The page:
NASA nurtured many innovations, from a portable communications system to an ultrasound machine for telemedicine, that have made the leap from space to Earth.
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NASA partnered with startup Aspen Systems to produce aerogel composite blankets for use in space applications, such as on launch towers and inside shuttles, as an alternative to silica aerogels, which can be expensive and brittle. Aspen Aerogels created three variations of flexible aerogels, now used for construction, refrigeration, automotive, medical, commercial and industrial purposes. Examples of commercial products built with them are home insulation and insoles for endurance runners. Flexible aerogels were inducted into the Hall of Fame in 2012. Image credit: NASA
InformationWeek Elite 100Our data shows these innovators using digital technology in two key areas: providing better products and cutting costs. Almost half of them expect to introduce a new IT-led product this year, and 46% are using technology to make business processes more efficient.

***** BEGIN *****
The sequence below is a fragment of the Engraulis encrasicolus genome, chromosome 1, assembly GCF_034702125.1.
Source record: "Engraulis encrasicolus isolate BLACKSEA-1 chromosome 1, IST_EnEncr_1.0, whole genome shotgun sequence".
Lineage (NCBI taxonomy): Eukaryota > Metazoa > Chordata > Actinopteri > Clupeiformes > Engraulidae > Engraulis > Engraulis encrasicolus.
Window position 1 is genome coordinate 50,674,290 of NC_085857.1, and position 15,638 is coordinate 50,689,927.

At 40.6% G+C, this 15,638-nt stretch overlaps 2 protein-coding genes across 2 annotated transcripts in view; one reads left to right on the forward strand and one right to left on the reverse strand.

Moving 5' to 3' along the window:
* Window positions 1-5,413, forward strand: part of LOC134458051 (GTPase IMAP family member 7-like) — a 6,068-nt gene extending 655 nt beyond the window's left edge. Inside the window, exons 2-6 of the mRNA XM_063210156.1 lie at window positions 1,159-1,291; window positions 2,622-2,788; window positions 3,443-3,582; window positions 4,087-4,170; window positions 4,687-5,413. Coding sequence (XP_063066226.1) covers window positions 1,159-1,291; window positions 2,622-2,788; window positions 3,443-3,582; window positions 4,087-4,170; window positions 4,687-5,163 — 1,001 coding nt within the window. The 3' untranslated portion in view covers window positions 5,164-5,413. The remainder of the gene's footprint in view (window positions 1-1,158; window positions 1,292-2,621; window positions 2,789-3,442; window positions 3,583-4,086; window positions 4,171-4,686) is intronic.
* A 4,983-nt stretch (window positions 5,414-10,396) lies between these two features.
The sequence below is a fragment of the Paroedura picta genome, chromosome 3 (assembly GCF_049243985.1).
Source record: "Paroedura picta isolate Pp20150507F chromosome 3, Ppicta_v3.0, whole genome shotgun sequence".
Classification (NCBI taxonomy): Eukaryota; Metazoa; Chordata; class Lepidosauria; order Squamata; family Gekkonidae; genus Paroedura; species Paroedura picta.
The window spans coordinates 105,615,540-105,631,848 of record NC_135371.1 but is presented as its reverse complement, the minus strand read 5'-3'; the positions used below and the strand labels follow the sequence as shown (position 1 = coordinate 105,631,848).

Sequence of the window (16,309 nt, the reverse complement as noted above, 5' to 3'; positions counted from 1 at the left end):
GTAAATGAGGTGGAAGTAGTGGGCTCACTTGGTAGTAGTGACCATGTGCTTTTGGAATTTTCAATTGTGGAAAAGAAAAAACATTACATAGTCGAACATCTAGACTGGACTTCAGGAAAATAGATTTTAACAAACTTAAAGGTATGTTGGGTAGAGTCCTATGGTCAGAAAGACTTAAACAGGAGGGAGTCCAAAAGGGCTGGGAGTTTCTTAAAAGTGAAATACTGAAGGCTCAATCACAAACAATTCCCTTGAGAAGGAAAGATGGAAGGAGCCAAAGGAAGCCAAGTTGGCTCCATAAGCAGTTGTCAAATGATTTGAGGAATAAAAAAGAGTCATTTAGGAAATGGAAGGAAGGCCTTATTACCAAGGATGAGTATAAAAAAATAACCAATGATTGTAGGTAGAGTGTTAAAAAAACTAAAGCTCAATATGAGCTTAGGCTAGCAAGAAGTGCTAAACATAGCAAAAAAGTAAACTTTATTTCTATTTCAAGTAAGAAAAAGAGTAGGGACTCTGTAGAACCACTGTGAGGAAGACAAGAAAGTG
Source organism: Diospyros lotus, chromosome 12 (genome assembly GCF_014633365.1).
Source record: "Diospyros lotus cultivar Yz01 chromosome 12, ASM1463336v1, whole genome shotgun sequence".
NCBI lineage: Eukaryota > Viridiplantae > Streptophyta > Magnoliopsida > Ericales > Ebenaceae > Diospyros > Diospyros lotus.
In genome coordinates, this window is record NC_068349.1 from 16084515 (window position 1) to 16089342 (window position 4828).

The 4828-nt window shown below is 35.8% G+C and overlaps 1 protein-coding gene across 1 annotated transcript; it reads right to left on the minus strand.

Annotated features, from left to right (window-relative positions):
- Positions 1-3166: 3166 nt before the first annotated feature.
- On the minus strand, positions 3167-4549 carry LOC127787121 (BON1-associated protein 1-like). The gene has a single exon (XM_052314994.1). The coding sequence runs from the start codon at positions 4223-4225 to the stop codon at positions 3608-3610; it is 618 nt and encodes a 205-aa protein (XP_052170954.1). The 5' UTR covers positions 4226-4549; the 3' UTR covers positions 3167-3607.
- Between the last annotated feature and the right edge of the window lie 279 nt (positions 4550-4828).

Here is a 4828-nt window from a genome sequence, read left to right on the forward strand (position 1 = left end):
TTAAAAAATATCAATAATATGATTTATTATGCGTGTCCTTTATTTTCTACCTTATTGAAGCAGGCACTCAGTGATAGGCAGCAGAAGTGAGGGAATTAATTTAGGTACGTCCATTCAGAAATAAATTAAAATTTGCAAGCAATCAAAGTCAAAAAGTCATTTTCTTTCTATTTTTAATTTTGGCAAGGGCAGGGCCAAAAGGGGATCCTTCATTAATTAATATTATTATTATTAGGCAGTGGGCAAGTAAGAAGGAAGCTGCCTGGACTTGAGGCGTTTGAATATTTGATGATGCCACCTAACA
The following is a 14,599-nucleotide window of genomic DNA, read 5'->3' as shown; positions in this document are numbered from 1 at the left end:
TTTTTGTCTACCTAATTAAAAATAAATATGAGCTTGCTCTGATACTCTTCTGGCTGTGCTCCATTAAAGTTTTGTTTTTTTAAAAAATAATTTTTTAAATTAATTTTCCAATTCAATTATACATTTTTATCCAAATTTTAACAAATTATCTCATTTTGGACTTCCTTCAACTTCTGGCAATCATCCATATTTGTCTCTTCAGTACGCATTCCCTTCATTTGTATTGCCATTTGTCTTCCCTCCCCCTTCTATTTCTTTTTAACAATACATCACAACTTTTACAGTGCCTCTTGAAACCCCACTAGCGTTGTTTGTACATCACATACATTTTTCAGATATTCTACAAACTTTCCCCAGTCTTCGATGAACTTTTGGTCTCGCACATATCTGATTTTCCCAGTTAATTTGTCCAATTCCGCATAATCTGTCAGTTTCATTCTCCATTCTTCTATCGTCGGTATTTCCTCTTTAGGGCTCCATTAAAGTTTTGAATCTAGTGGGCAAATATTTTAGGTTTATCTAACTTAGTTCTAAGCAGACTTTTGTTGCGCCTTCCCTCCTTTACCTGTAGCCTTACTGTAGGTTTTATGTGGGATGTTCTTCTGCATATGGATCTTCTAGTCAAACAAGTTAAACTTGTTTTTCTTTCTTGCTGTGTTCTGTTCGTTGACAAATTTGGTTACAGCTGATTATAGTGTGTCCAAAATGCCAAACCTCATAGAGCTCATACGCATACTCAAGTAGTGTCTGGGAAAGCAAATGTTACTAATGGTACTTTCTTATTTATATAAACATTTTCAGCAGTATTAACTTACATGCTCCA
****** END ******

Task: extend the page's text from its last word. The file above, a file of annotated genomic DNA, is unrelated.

The UC Infrastructure TrapWorries about subpar networks tanking unified communications programs could be valid: Thirty-one percent of respondents have rolled capabilities out to less than 10% of users vs. 21% delivering UC to 76% or more. Is low uptake a result of strained infrastructures delivering poor performance?
Join us for a roundup of the top stories on InformationWeek.com for the week of December 14, 2014. Be here for the show and for the incredible Friday Afternoon Conversation that runs beside the program.